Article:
he study of climate change is one of those scientific problems where it is almost essential to model the entire Earth to attain accurate results and make worthwhile predictions. In an attempt to make climate science more accessible to smaller research facilities, NASA introduced what they call ‘Climate in a Box,’ a system they note acts as a desktop supercomputer.
May 22, 2013 |
At some point in the not-too-distant future, building powerful, miniature computing systems will be considered a hobby for high schoolers, just as robotics or even Lego-building are today. That could be made possible through recent advancements made with the Raspberry Pi computers.
May 16, 2013 |
When it comes to cloud, long distances mean unacceptably high latencies. Researchers from the University of Bonn in Germany examined those latency issues of doing CFD modeling in the cloud by utilizing a common CFD and its utilization in HPC instance types including both CPU and GPU cores of Amazon EC2.
May 15, 2013 |
Supercomputers at the Department of Energy’s National Energy Research Scientific Computing Center (NERSC) have worked on important computational problems such as collapse of the atomic state, the optimization of chemical catalysts, and now modeling popping bubbles.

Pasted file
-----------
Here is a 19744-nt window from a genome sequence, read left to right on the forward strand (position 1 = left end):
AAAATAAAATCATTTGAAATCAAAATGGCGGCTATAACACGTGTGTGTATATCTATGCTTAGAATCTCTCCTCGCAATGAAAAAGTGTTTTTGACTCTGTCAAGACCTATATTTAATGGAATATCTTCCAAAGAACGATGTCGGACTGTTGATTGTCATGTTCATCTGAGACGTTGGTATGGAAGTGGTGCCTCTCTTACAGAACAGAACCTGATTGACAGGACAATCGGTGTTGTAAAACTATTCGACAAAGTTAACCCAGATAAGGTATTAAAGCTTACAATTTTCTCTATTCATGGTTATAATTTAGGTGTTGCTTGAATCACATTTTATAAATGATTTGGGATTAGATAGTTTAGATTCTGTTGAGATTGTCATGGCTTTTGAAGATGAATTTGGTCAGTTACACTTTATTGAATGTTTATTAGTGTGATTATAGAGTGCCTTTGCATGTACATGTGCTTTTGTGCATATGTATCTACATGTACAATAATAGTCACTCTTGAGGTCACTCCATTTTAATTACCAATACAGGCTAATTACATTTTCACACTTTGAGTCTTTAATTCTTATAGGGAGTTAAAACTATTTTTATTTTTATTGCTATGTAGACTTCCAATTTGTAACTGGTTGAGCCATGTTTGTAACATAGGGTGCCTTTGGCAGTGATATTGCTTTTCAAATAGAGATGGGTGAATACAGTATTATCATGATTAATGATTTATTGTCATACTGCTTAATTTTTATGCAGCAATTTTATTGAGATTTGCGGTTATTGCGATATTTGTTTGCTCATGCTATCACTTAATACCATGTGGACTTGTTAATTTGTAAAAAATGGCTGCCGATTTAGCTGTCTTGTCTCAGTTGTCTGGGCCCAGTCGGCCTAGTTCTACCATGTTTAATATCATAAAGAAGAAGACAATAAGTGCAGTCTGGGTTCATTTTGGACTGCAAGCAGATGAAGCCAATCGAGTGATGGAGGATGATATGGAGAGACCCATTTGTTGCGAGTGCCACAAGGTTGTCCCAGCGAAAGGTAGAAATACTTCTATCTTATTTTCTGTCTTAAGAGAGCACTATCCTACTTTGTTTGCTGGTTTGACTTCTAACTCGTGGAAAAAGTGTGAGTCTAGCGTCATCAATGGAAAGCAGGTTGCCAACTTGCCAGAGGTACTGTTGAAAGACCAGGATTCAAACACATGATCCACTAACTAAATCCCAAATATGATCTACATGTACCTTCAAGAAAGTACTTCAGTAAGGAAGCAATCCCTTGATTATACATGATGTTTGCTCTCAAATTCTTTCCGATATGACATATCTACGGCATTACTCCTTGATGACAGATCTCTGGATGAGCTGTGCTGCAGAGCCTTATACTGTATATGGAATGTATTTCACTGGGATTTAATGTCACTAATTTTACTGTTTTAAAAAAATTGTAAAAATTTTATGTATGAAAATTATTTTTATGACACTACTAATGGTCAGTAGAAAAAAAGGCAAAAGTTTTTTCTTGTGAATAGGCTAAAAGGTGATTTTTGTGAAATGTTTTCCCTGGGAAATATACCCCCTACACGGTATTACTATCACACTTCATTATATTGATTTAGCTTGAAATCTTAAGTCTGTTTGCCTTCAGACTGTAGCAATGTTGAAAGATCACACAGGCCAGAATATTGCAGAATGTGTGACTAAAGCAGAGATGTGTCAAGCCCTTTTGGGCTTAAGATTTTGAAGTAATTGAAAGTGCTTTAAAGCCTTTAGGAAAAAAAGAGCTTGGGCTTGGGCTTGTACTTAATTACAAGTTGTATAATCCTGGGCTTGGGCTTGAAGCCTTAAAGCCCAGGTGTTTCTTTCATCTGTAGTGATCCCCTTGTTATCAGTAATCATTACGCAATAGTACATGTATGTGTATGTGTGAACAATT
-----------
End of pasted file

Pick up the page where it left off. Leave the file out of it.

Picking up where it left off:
May 10, 2013 |
Program provides cash awards up to $10,000 for the best open-source end-user applications deployed on 100G network.
05/10/2013 | Cleversafe, Cray, DDN, NetApp, & Panasas | From Wall Street to Hollywood, drug discovery to homeland security, companies and organizations of all sizes and stripes are coming face to face with the challenges – and opportunities – afforded by Big Data. Before anyone can utilize these extraordinary data repositories, however, they must first harness and manage their data stores, and do so utilizing technologies that underscore affordability, security, and scalability.
04/15/2013 | Bull | “50% of HPC users say their largest jobs scale to 120 cores or less.” How about yours? Are your codes ready to take advantage of today’s and tomorrow’s ultra-parallel HPC systems? Download this White Paper by Analysts Intersect360 Research to see what Bull and Intel’s Center for Excellence in Parallel Programming can do for your codes.
In this demonstration of SGI DMF ZeroWatt disk solution, Dr. Eng Lim Goh, SGI CTO, discusses a function of SGI DMF software to reduce costs and power consumption in an exascale (Big Data) storage datacenter.
The Cray CS300-AC cluster supercomputer offers energy efficient, air-cooled design based on modular, industry-standard platforms featuring the latest processor and network technologies and a wide range of datacenter cooling requirements.